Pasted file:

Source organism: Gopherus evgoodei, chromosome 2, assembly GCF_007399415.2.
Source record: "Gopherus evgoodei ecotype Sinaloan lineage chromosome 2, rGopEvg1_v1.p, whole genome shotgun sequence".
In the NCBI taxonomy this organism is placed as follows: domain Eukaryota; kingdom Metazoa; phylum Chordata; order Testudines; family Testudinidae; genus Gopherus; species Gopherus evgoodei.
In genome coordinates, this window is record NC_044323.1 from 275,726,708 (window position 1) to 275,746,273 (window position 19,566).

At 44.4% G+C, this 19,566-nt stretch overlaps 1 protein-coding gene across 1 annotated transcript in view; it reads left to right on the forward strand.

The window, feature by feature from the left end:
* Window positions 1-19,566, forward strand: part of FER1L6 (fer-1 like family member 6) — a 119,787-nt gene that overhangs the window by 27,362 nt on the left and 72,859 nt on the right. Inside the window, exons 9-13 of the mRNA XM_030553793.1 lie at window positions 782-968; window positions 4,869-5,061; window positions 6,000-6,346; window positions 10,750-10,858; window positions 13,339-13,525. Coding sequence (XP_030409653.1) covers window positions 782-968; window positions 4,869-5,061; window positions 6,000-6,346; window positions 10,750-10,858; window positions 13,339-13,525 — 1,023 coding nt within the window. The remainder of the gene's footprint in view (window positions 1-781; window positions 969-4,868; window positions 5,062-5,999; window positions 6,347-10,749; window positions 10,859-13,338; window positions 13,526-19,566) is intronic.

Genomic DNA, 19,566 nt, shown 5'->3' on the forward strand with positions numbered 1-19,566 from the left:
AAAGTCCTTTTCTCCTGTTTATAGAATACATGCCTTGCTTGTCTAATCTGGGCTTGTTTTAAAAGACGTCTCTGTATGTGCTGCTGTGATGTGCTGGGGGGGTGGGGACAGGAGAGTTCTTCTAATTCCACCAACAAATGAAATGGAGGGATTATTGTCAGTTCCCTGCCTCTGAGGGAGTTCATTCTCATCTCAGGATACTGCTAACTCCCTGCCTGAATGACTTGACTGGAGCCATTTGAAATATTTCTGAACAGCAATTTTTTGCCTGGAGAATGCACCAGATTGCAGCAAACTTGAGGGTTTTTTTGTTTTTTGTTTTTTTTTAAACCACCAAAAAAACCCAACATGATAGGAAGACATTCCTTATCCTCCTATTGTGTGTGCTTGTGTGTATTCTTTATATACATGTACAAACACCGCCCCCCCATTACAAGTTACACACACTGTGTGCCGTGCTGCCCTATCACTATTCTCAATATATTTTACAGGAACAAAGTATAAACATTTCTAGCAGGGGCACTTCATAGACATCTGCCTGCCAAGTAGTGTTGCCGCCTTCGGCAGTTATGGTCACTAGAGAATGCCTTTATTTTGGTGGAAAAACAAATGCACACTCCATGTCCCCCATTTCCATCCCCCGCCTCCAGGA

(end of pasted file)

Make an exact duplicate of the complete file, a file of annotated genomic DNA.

Source organism: Gopherus evgoodei, chromosome 2, assembly GCF_007399415.2.
Source record: "Gopherus evgoodei ecotype Sinaloan lineage chromosome 2, rGopEvg1_v1.p, whole genome shotgun sequence".
In the NCBI taxonomy this organism is placed as follows: domain Eukaryota; kingdom Metazoa; phylum Chordata; order Testudines; family Testudinidae; genus Gopherus; species Gopherus evgoodei.
In genome coordinates, this window is record NC_044323.1 from 275,726,708 (window position 1) to 275,746,273 (window position 19,566).

At 44.4% G+C, this 19,566-nt stretch overlaps 1 protein-coding gene across 1 annotated transcript in view; it reads left to right on the forward strand.

The window, feature by feature from the left end:
* Window positions 1-19,566, forward strand: part of FER1L6 (fer-1 like family member 6) — a 119,787-nt gene that overhangs the window by 27,362 nt on the left and 72,859 nt on the right. Inside the window, exons 9-13 of the mRNA XM_030553793.1 lie at window positions 782-968; window positions 4,869-5,061; window positions 6,000-6,346; window positions 10,750-10,858; window positions 13,339-13,525. Coding sequence (XP_030409653.1) covers window positions 782-968; window positions 4,869-5,061; window positions 6,000-6,346; window positions 10,750-10,858; window positions 13,339-13,525 — 1,023 coding nt within the window. The remainder of the gene's footprint in view (window positions 1-781; window positions 969-4,868; window positions 5,062-5,999; window positions 6,347-10,749; window positions 10,859-13,338; window positions 13,526-19,566) is intronic.

Genomic DNA, 19,566 nt, shown 5'->3' on the forward strand with positions numbered 1-19,566 from the left:
AAAGTCCTTTTCTCCTGTTTATAGAATACATGCCTTGCTTGTCTAATCTGGGCTTGTTTTAAAAGACGTCTCTGTATGTGCTGCTGTGATGTGCTGGGGGGGTGGGGACAGGAGAGTTCTTCTAATTCCACCAACAAATGAAATGGAGGGATTATTGTCAGTTCCCTGCCTCTGAGGGAGTTCATTCTCATCTCAGGATACTGCTAACTCCCTGCCTGAATGACTTGACTGGAGCCATTTGAAATATTTCTGAACAGCAATTTTTTGCCTGGAGAATGCACCAGATTGCAGCAAACTTGAGGGTTTTTTTGTTTTTTGTTTTTTTTTAAACCACCAAAAAAACCCAACATGATAGGAAGACATTCCTTATCCTCCTATTGTGTGTGCTTGTGTGTATTCTTTATATACATGTACAAACACCGCCCCCCCATTACAAGTTACACACACTGTGTGCCGTGCTGCCCTATCACTATTCTCAATATATTTTACAGGAACAAAGTATAAACATTTCTAGCAGGGGCACTTCATAGACATCTGCCTGCCAAGTAGTGTTGCCGCCTTCGGCAGTTATGGTCACTAGAGAATGCCTTTATTTTGGTGGAAAAACAAATGCACACTCCATGTCCCCCATTTCCATCCCCCGCCTCCAGGA